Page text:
I am trying to break into web development. I have taken a basic intro to OS, intro to Networking as part of my bachelors degree several years ago. I cannot say that we went into things deeply, beyond academic assignments.

I would like to understand things much better regarding to this specific task (e.g what goes on in at the OS level, at networking level, what are other computers involved, where do proxy servers and hackers come in). Again, at the very basic level this has been covered, but I would like to review this specific thing better.

Are there chapter(s) OS a specific book, or specific SHORT reading that you recommend? I have nothing against your list of 20 favorite books, but I want to understand this one thing better in 2-3 weeks of reading after work / on the weekends (realistically 5-10 hrs per week, so I am looking for about 15-20 hrs of reading material, NO MORE).

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    It's very hard to answer this question. Too broad. – Maniero Jan 4 '11 at 16:10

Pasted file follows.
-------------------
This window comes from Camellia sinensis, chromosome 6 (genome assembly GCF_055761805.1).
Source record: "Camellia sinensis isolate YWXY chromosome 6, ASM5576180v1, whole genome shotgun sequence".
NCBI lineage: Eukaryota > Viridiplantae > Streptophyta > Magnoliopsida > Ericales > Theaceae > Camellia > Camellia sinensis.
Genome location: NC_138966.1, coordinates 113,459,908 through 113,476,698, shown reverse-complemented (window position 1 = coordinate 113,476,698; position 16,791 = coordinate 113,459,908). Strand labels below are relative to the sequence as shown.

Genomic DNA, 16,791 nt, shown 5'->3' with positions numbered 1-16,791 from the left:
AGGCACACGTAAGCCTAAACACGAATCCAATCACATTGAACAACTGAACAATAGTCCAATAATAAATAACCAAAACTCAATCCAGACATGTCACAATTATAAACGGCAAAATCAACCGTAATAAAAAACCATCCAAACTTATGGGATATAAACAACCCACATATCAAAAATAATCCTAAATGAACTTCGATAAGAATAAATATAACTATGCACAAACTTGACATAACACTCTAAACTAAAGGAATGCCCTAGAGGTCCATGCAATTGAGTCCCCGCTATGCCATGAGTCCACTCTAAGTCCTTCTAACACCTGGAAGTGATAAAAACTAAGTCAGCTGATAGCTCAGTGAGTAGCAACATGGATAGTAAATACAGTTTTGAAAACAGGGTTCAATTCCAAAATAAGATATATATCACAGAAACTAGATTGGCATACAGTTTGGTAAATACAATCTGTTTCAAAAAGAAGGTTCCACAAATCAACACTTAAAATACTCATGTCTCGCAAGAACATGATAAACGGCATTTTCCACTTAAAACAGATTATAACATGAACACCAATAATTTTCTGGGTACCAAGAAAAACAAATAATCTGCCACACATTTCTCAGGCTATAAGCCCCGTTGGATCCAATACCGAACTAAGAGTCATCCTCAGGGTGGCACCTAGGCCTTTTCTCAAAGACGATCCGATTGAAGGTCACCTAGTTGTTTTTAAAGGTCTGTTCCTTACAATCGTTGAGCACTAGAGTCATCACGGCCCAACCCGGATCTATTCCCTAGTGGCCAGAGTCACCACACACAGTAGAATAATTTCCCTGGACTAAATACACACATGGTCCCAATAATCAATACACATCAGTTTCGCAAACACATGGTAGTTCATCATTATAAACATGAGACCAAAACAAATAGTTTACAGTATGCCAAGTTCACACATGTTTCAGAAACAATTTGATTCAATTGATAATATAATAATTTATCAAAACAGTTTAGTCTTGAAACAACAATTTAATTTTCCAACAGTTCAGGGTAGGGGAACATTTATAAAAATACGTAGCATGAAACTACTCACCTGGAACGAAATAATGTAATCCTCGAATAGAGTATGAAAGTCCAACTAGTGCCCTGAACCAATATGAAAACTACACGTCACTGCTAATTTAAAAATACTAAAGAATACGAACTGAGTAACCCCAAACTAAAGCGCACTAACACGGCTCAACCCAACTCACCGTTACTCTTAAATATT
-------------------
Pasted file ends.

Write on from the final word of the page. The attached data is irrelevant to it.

Well, as with most things in computers, it's a lot of relatively simple concepts stitched together. To understand it fairly deeply (but not EE-deep, since I don't go there), you could start by learning these networking concepts:

  • TCP/IP - since it's how the various players will talk to each other; you could learn Ethernet too - since you are likely on an Ethernet network, but that falls further into EE world. The OSI model may be a useful primer if you're not familiar with it already.
  • DNS - since it's how what the user types in gets translated to IP addresses for the TCP/IP calls. Circularly enough, it's also implemented in IP - which is why it's second. It's the application layer in the OSI model.
  • HTTP - since it's the application layer (there's that OSI model again) that will be used between the client and the web server.
  • HTTP variations and standards, for the proxy server and hacker issues

For things like these (general Internet standards), the actual RFCs are gold. They can be dry, they can be vague, and they may not 100% reflect shipping products - but they are the best general technical resource IMO.